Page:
The Martial Arts Dojo
Martial arts training is usually done in a dojo. Dojo is a Japanese word, pronounced doe-joe or doh-joh, which means place of doing and learning. It has the same meaning as the English word studio, as in dance studio. The words studio, study and student have the same root. If you associate these words to dojo you have a clear idea of what a dojo means.
Today the popular concept of dojo is that of a karate training hall. Some dojos are quite elaborate, with a big sign in front, an office where the curious can ask for information and regular students make payments, and an open space where students sit to listen or perform their exercises. But not all dojos are like this.
When Gichin Funakoshi started learning karate in Okinawa, he trained in the backyard of his master. He wrote in his book, Karate-Do My Way of Life, "Night after night, often in the backyard of the Azato house as the master looked on, I would practice a kata ("formal exercise") time and again, week after week, sometimes month after month, until I had mastered it to my teacher's satisfaction." When Funakoshi left Okinawa and went to Japan in 1921 to demonstrate karate, there were no karate dojos. He wrote, "I moved into the Meisei Juku, a dormitory for students from Okinawa (located in the Suidobata area of Tokyo), where I was permitted to use the lecture hall of the dormitory as my temporary dojo when it was not being used by the students."
Today many dojos are sophisticated. Some have elaborate facilities like weight room, video room, and bathrooms with shower, all funded by student tuition and money from sponsors. But it was different when Funakoshi was trying to establish the first karate dojo in Japan. He wrote, "Money was a critical problem: I had none of my own, my family in Okinawa was quite unable to send me any, and I could not at that time attract any sponsors, since karate was still virtually unknown."
A dojo is usually owned and managed by the instructor. A teacher saves enough money, or borrow money, or partners with someone who has the facility or money to set up one. Some teachers start a dojo by renting a space in a mall. Some use a room or the backyard in their home, and some convert their garage into a dojo.
Some dojos are not owned by the instructor. They may be owned by a church, a school, an organization like YMCA, or a corporation that has several dojos and many instructors.
In many schools, martial arts is being taught as a physical education subject. The dojo may be the school gym or a room in the PE department. Instead of dedicating one room as karate dojo, that same room could be the dojo for judo, jujitsu, tae-kwon-do, or aikido.
A new form of martial arts training is evolving in health and fitness centers. That center where you find treadmills and stationary bicycles could be the same place where you can find a certified personal trainer with an advanced degree in karate. Aside from teaching you the mechanics of punching and kicking, the trainer also teaches you how to use the various equipment to improve your fitness.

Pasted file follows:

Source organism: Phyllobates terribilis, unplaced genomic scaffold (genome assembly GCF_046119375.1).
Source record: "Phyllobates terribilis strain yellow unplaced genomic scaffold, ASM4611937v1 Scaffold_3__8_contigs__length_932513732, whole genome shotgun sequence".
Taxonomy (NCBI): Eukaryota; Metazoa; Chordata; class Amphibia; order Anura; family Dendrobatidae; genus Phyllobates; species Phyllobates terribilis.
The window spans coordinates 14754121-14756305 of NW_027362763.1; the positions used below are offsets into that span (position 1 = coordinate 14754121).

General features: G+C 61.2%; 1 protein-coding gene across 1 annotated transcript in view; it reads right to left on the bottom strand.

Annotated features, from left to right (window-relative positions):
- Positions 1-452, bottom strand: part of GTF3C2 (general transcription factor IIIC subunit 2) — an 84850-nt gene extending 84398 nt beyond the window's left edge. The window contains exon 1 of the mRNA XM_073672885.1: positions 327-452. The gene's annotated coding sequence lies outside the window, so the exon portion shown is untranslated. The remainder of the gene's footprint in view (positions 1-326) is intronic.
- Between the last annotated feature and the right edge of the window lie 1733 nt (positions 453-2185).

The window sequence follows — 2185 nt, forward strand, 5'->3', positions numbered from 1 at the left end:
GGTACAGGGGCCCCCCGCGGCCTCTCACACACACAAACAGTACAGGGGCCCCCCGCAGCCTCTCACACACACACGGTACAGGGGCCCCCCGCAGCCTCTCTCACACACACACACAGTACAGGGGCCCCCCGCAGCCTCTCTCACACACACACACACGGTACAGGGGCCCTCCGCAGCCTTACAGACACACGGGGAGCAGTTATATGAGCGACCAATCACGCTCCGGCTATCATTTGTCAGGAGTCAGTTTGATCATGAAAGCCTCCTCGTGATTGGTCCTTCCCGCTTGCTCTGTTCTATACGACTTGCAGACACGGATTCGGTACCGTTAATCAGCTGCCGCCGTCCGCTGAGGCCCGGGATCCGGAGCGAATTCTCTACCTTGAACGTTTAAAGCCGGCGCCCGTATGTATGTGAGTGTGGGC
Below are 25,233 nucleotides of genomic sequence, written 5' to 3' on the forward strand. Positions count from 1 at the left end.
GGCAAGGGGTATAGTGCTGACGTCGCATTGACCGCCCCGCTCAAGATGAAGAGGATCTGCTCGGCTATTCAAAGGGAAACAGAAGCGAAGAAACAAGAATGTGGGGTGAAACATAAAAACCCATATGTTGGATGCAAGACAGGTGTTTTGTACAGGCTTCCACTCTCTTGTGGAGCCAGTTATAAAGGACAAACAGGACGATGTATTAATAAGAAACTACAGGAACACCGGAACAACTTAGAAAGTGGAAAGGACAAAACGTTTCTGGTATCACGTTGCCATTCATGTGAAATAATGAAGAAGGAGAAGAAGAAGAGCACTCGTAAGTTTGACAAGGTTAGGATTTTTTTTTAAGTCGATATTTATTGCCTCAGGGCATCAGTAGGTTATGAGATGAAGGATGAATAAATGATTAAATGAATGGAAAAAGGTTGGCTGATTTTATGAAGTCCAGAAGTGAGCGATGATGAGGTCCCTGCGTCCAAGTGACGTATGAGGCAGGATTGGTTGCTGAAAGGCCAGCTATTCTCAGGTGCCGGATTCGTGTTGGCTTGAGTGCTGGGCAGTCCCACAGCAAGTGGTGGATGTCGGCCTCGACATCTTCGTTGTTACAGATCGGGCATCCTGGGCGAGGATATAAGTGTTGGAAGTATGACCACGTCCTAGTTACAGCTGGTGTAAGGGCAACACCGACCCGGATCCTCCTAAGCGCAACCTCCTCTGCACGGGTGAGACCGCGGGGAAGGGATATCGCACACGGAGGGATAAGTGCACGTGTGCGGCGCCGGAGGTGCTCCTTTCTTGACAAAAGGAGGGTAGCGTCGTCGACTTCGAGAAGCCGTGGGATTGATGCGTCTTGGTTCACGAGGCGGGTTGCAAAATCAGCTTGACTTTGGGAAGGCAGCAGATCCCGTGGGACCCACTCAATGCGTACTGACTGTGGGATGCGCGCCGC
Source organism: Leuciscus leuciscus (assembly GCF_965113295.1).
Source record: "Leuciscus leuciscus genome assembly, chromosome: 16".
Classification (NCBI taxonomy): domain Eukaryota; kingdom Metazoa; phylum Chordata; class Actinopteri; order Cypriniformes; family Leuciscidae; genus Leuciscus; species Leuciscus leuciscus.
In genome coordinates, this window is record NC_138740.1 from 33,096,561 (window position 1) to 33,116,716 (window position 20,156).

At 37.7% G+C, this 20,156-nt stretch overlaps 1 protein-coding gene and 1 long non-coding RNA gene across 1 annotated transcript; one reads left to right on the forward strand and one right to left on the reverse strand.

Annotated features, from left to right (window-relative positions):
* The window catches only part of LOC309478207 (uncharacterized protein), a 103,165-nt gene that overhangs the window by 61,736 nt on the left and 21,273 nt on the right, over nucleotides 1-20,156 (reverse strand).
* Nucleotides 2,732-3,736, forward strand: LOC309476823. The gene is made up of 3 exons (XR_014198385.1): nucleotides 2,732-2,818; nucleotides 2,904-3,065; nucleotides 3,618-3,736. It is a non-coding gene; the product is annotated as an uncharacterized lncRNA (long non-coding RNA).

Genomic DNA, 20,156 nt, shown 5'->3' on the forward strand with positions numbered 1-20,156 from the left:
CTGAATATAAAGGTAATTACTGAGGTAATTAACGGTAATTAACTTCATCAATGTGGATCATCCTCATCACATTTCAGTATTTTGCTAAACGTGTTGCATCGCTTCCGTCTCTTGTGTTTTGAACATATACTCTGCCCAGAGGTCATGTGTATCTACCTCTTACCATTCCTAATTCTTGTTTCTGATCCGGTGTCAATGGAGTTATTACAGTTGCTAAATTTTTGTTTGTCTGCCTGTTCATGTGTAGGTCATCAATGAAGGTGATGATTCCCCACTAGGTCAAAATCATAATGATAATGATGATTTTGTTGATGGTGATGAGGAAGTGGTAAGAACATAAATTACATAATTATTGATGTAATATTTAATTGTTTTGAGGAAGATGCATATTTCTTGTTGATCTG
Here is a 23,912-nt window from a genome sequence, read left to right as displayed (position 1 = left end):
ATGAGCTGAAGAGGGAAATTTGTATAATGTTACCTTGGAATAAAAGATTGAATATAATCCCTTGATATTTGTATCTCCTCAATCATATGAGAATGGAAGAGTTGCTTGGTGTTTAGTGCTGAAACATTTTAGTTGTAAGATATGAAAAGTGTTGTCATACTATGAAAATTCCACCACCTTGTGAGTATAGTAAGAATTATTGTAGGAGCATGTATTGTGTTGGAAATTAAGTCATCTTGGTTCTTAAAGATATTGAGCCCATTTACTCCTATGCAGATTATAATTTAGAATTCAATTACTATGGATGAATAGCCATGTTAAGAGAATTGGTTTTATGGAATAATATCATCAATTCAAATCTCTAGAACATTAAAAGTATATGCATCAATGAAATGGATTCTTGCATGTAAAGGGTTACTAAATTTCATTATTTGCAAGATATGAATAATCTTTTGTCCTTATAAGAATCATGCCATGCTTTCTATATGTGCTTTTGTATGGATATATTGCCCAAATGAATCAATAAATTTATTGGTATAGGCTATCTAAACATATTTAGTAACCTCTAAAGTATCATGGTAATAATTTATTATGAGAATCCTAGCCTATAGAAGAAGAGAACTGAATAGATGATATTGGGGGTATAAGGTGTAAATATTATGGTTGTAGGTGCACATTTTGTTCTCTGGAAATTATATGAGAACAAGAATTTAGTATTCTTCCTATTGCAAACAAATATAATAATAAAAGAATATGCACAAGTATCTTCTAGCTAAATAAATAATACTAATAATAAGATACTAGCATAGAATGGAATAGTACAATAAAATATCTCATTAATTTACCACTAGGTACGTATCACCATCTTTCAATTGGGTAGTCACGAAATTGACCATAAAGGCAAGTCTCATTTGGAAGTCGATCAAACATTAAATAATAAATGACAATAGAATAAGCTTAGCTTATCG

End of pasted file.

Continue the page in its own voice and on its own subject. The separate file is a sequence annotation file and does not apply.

A dojo, however, is more than a place where you learn self-defense. Members of a dojo form a special bond that tend to last a lifetime. The dojo instructor does not just explain movement and yell commands. He studies each student. He observes each student's attitude, behavior and performances.
This is because martial arts is not simply about war, it's how a warrior should live in peace. It's a delicate balance between preparedness for war and harmonious living between wars. That war may be just for a few seconds between two persons or a prolonged fight. Your attitude and performance in that fight will determine the kind of life you live after that fight. Likewise, the way you live daily will determine your performance in a fight.
The application of martial arts discipline goes beyond self-defense and winning over an opponent. Some fights are internal, like the fight over lethargy, laziness, or complacency. Some fights are fought within, like overcoming doubt and fear. Some fights are for embracing continuous improvement and overcoming a timid spirit. A dojo provides a small universe where, once you enter it, you agree to be influenced by the positive behavior of others, and you assume responsibility for effecting good attitude and conduct in others.
For example, the dojo of Christian Samurai in Fort Worth, Texas, is made possible by the Meadowbrook United Methodist Church. The program, however, is owned by Richard Morris Karate and the chief instructor is Robert Kinkel, student of Richard Morris. Membership in Christian Samurai is like being in family where responsibility to one's self and community is considered seriously.
Promotion day is a meaningful ritual in this dojo. A promoted student gets a new belt or an additional stripe, and a certificate from Grandmaster Richard Morris. After Instructor Robert Kinkel had given all the awards, he reminds everyone that the skills they learn are for good purpose only, and that "anybody who gets into a fight and hurts someone for no good reason, will be demoted one rank."
I recently met a medical surgeon in a Shizen-na Karate dojo in Texas. He is already a 4th degree black belt in karate and he still comes every week. When I asked how long he has known the instructor, he said, "Richard Morris and I have been friends for 24 years, and that's how long we've been doing martial arts together."
A dojo is not just a place. It is a relationship.
Brown Belt, Shizen-na Karate under Richard Morris
- What is Martial Arts?
- The First Reason to Study Martial Arts
- How Martial Arts Reduce Your Fear
- The Martial Arts Dojo
- Introduction to Martial Arts Ranks and Belts